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 Author Topic: request for applet /board:26-100-  (Read 10316 times) 0 Members and 1 Guest are viewing this topic. Click to toggle author information(expand message area).
peacenlove
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 « Embed this message on: November 18, 2009, 05:18:06 am » posted from:,,New Zealand

hi
thank you so much for your amazing work here

you will have to excuse me as i don't posses a great knowledge of physics

i,m wondering if you could build us an applet in which one could enter a frequency
and it would show the major harmonics

eg Tesla and royal rife used 11.78 million Hz for treating cancer
so if i enter 11.78 into an applet it would give me the lower harmonics say down to under 10,000Hz and also a picture of the wave form as in sine wave and square wave etc

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Fu-Kwun Hwang
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 « Embed this message Reply #1 on: November 18, 2009, 07:28:51 am » posted from:Taipei,T'ai-pei,Taiwan

You need to indicate that what is the waveform of your signal.
If the signal is a sine wave, then the frequency f of the sine wave is the lowest harmonic,
the other harmonic might be 2f,3f,...

If you are talking about the possible resonance with a system, then it will depend on what kind of system you are talking about. Each system has it's own characteristic frequency pattern.
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peacenlove
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 « Embed this message Reply #2 on: November 19, 2009, 06:47:05 am » posted from:,,New Zealand

the wave used is a square wave

there is this we use often http://www.csgnetwork.com/harmonicscalc.html

but it lacks the visual that your so clever at producing

it would be great to be able to choose a frequency and see its harmonics in values and its wave form kinda like you have produced here http://www.phy.ntnu.edu.tw/ntnujava/index.php?topic=1073.0
but where you have cos and sine it shows the harmonics and the wave form as is

i hope i,m making sence
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Fu-Kwun Hwang
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 « Embed this message Reply #3 on: November 19, 2009, 12:22:57 pm » posted from:Taipei,T'ai-pei,Taiwan

The square is a superposition from infinite sine wave.
The Fourier series is $f(t)=\frac{4}{\pi} \sum_{n=1,3,5,...}^\infty \frac{1}{n}\sin(\frac{n\pi t}{T}).$
where L is the full length of the square wave.
You can check out http://www.phy.ntnu.edu.tw/ntnujava/index.php?topic=17.msg114#msg114 to find it's 1-15th components.

You can use the above equation to find out the relative intensity (1/n) of each component (harmonic).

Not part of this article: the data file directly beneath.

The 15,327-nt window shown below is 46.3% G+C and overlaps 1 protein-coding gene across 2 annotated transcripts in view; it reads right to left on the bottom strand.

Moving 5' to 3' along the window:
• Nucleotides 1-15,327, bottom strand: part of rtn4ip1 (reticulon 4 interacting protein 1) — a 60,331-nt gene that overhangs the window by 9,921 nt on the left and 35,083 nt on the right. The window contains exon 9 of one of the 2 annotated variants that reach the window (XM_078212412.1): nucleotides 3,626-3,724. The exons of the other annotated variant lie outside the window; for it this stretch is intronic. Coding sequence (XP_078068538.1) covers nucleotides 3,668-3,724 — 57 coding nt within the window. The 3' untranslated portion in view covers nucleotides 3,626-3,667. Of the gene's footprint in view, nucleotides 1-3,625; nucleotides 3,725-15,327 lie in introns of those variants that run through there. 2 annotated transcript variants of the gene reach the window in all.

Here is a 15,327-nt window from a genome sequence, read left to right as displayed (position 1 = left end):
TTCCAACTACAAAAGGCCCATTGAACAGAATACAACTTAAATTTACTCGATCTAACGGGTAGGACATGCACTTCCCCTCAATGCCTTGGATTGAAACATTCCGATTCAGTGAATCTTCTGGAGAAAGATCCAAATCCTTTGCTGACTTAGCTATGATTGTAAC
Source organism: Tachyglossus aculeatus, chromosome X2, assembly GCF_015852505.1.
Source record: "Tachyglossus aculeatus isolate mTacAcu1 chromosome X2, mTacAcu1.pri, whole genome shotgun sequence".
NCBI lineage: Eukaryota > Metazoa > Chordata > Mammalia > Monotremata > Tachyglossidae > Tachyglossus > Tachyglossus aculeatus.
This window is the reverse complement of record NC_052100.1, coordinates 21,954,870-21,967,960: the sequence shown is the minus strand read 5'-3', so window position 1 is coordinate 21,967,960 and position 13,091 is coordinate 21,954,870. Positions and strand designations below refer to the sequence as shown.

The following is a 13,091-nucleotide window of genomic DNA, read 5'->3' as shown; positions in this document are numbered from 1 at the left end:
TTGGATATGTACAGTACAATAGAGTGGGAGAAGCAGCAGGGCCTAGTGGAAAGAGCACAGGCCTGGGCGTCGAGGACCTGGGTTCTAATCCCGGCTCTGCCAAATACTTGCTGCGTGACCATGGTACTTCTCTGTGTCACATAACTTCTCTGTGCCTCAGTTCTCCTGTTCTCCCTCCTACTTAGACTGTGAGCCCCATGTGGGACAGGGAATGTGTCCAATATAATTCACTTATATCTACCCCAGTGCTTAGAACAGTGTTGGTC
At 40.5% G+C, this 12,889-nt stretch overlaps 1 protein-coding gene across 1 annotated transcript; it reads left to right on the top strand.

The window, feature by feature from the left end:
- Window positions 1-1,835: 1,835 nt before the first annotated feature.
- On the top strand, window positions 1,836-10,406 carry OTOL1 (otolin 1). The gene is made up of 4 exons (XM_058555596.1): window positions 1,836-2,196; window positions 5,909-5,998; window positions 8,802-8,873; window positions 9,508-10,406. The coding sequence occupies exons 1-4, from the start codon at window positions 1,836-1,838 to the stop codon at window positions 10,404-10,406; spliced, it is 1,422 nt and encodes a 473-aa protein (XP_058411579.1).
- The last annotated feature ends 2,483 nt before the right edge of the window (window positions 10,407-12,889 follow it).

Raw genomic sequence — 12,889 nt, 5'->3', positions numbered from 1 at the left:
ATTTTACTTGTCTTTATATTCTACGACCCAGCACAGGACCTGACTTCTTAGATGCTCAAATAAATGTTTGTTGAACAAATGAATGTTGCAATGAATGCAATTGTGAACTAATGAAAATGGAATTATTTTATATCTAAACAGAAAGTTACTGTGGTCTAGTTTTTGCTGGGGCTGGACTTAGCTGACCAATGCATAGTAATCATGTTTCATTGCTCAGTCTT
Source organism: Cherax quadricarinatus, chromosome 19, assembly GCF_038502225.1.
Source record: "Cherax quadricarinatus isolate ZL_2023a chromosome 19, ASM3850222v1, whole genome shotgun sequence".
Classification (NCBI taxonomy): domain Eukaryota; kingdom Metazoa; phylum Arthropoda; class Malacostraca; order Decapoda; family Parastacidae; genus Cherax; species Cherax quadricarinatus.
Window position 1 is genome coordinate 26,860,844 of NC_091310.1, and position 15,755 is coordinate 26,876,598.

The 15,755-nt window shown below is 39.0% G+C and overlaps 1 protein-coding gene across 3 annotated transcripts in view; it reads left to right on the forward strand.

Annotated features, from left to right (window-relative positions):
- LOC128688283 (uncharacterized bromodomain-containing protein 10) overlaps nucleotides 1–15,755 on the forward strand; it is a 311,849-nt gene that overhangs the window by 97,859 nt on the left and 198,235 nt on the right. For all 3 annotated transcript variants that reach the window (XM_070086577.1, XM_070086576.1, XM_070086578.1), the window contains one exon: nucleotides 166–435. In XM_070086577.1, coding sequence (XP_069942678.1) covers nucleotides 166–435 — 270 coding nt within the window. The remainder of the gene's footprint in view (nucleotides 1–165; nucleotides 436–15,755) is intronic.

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peacenlove
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 « Embed this message Reply #4 on: November 20, 2009, 03:58:36 am » posted from:,,New Zealand

hi
thank you,,,
its a very comlex applet for sick people to try to use
i could not get the base frequency tone to change
and the results ment nothing
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Fu-Kwun Hwang
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 « Embed this message Reply #5 on: November 20, 2009, 09:35:11 am » posted from:Taipei,T\'ai-pei,Taiwan

You need to HIT ENTER after you change the number in the text box.
And you will be able to hear it when you click play.

You can also find all the value for those components, from the table just below the simulation.
Click button label as "get" to get values for all the components. You can change the value in the table and click "set" to change it in the simulation.
Code:
its a very comlex applet for sick people to try to use
Sorry! If you can provide me suggestion: how to make it better, I will try to improve it.
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peacenlove
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 « Embed this message Reply #6 on: November 26, 2009, 04:04:04 am » posted from:,,New Zealand

hi THANKS

COULD YOU DO AN Applet that shows two waves (frequencies) the same
and allows people to adjust and hear those frequencies from say 100 to 11,700hz

then allows them to phase shift by 90 or 180 and plays the result
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Fu-Kwun Hwang
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 « Embed this message Reply #7 on: November 26, 2009, 03:58:51 pm » posted from:Taipei,T\'ai-pei,Taiwan

For two waves with the same frequency $\omega$ and amplitude, but only different by phase shift $\psi$
The result is $f=A \sin\omega t +A (\sin\omega t+\psi)= A \sin\omega t +A \sin\omega t \cos\psi+A\cos\omega t \sin\psi$
so $f= A(1+\cos\psi) \sin\omega t + A \sin\psi \cos\omega t=A\sqrt{(1+\cos\psi)^2+\sin\psi^2} \sin(\omega+\delta)=A\sqrt{2(1+\cos\psi)} \sin(\omega+\delta)$
where $\tan\delta=\frac{\sin\psi}{1+\cos\psi}$
So the result is a wave with the same frequency but different amplitude.
For special case, where $\psi=\pi$, the wave will cancel with each other, otherwise, you will not hear any different in sound frequence except sound level difference.

You can use EJS version of Fourier Synthesis (You can hear the sound,too!) to hear sound at different frequence.

Please check out Superposition of two waves to view the sum of two waves (with phase difference)
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peacenlove
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 « Embed this message Reply #8 on: December 31, 2009, 06:02:43 am » posted from:,,New Zealand

HI
THANK YOU
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"Choose a job you love, and you will not have to work for a day in your life." ...Confucius (551-479 BC)